The DC Examiner has a mostly wonderful editorial pointing out that the regulators missed the warning signs of the market crisis as much as the investment banks did. The Examiner properly concludes the question is not “more” or “less” regulation, but then wrongly implies there was no regulation “at all”.

A very long Securities and Exchange Commission Inspector General report on the Bear Stearns failure can be boiled down to the Examiner’s first point. The SEC saw warning signs at Bear Stearns, and Bear’s internal risk managers did as well. The problem is that neither the regulator nor the internal risk managers took action because both thought the risk of a mortgage market melt-down was so remote as to be not worth acting on. In fact, Bear’s own managers acted more quickly than the regulators once the mortgage melt-down began, but still not fast enough to save the company.

Throughout this period there was extensive regulation of Bear Stearns and other investment banks (the “Consolidated Supervised Entities” program). And, the IG report concludes, for the most part the SEC enforced, and Bear complied with the relevant regulations. The problem was that the regulations simply were not written to address a situation that had never occurred before. The regulation was not “too much” or “too little”, nor was regulation absent, it was simply, and badly, mis-focused.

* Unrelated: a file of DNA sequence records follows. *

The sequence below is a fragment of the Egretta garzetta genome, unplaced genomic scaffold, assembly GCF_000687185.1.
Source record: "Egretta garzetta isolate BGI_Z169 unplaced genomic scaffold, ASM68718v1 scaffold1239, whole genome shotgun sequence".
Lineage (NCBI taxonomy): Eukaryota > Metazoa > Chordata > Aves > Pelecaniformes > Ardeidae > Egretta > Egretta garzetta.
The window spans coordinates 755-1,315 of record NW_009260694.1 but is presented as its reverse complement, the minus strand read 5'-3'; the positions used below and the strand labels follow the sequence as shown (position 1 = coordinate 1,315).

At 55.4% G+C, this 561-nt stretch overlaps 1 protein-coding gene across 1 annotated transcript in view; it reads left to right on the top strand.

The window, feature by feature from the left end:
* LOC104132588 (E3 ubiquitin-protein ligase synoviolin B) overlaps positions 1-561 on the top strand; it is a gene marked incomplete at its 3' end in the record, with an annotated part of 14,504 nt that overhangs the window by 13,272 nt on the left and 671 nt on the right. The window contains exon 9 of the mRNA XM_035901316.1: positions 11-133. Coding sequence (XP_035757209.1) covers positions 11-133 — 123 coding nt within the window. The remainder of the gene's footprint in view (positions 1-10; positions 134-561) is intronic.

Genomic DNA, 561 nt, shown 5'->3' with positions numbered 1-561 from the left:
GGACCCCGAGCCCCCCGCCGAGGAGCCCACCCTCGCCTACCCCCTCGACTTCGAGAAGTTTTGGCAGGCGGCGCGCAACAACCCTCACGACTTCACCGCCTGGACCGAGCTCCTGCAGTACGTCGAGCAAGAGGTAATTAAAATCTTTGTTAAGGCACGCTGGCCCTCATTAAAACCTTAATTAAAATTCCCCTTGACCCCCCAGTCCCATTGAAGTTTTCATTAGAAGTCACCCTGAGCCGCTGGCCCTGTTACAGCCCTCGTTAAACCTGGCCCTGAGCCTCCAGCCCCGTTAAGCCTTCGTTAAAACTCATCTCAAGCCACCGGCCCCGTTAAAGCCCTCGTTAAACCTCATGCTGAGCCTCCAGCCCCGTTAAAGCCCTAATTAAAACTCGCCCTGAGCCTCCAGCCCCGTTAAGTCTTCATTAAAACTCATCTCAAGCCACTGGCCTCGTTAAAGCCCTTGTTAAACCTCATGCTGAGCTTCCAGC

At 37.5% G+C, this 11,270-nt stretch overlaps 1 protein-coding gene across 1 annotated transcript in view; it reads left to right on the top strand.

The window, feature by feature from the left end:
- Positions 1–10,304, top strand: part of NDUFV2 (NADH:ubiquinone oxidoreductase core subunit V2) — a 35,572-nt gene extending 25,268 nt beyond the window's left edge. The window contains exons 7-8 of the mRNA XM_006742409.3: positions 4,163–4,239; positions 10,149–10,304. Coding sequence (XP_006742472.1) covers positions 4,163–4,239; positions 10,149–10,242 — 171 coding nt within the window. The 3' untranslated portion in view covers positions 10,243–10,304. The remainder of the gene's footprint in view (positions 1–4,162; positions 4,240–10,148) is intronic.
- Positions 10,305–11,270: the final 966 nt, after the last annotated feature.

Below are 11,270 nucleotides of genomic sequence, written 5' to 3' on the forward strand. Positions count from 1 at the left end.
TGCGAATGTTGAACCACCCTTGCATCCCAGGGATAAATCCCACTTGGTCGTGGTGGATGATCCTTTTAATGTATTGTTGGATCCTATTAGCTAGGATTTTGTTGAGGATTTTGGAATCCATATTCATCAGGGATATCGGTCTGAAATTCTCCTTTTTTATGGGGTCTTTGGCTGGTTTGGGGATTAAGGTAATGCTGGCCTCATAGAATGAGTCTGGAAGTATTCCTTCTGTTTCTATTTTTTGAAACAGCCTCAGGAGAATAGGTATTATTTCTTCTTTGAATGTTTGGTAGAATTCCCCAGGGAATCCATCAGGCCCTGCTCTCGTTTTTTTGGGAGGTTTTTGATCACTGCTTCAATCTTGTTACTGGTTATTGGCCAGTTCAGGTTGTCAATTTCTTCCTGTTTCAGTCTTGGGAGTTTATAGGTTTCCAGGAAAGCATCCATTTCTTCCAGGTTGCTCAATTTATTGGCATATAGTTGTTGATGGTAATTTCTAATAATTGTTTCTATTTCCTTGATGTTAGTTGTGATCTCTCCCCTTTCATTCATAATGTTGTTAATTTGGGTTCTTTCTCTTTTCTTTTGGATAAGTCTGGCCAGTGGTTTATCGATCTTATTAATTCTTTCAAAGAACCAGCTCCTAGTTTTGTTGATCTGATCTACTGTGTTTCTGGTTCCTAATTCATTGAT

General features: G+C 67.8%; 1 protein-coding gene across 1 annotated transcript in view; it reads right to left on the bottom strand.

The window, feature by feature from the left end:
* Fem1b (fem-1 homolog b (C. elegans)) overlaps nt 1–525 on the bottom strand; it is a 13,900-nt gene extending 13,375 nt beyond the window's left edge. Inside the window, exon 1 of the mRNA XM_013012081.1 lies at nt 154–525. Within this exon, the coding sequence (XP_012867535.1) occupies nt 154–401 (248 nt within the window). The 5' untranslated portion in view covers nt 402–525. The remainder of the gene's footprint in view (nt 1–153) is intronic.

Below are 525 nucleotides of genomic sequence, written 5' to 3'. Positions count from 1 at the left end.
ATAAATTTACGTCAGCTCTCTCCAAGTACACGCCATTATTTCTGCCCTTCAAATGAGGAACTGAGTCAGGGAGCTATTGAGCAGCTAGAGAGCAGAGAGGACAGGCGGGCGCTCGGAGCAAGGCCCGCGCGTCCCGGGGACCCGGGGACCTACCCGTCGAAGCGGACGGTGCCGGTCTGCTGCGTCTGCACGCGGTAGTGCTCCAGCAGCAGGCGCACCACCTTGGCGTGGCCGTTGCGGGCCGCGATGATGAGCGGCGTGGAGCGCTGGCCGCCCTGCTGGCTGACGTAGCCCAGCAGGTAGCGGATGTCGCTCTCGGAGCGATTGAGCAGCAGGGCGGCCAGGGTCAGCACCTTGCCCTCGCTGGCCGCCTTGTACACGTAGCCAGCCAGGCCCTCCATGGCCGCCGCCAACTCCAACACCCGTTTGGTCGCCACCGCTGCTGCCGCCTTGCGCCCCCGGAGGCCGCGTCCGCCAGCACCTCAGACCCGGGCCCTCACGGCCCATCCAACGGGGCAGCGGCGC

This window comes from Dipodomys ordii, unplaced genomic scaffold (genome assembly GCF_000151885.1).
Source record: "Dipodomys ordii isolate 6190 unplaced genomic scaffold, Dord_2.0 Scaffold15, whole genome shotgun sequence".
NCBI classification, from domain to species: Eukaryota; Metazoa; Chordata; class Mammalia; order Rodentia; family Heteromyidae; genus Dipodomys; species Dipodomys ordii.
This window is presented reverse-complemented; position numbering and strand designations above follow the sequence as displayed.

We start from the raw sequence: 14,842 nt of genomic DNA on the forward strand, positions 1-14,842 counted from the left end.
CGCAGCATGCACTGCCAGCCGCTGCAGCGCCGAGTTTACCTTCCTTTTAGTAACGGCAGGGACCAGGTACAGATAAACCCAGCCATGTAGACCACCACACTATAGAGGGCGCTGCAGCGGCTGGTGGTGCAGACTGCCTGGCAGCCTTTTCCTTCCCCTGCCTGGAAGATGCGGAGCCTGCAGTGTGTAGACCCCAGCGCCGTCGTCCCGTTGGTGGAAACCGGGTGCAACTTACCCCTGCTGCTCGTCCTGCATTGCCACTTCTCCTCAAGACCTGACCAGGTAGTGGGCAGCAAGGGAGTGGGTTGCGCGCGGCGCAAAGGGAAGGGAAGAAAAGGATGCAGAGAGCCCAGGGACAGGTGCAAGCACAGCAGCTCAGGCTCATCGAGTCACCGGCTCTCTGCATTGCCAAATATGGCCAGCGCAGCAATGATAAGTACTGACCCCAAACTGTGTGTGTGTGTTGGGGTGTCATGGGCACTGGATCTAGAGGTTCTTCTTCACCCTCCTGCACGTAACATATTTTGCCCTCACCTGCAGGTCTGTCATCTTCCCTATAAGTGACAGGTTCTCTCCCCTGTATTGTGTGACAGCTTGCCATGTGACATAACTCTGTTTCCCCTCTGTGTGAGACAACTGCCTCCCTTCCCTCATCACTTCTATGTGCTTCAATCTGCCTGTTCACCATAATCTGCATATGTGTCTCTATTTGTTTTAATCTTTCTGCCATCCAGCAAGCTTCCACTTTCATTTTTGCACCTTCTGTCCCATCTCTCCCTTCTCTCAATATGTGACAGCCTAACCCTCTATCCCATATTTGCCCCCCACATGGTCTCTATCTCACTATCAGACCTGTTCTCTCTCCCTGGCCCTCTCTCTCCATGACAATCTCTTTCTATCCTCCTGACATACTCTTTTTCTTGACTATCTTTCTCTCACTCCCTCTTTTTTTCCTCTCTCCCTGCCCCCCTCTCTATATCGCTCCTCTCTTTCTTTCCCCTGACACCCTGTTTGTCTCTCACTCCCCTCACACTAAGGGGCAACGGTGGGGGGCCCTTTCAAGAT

The important lesson in thinking about updating regulations is that the regulators were no more alert to new and unexpected risk that the regulated firms. And, when the risk manifested itself, the firms were quicker to act that the regulators.

This does not mean we shouldn’t revise regulations to incorporate lessons learned from the current crisis: quite the contrary. But we should not assume that regulators have special wisdom that bankers lack, or that investment banks were blind and totally careless of risks.

The Examiner is right, if we debate “more regulation” versus “less regulation” we will miss the critical point of how regulations should work. One important lesson of the current crisis is that no regulation can or will protect us from every risk. Assuming regulators are wiser than markets is simply to make the opposite mistake or assuming that markets can operate with absolutely no regulation at all.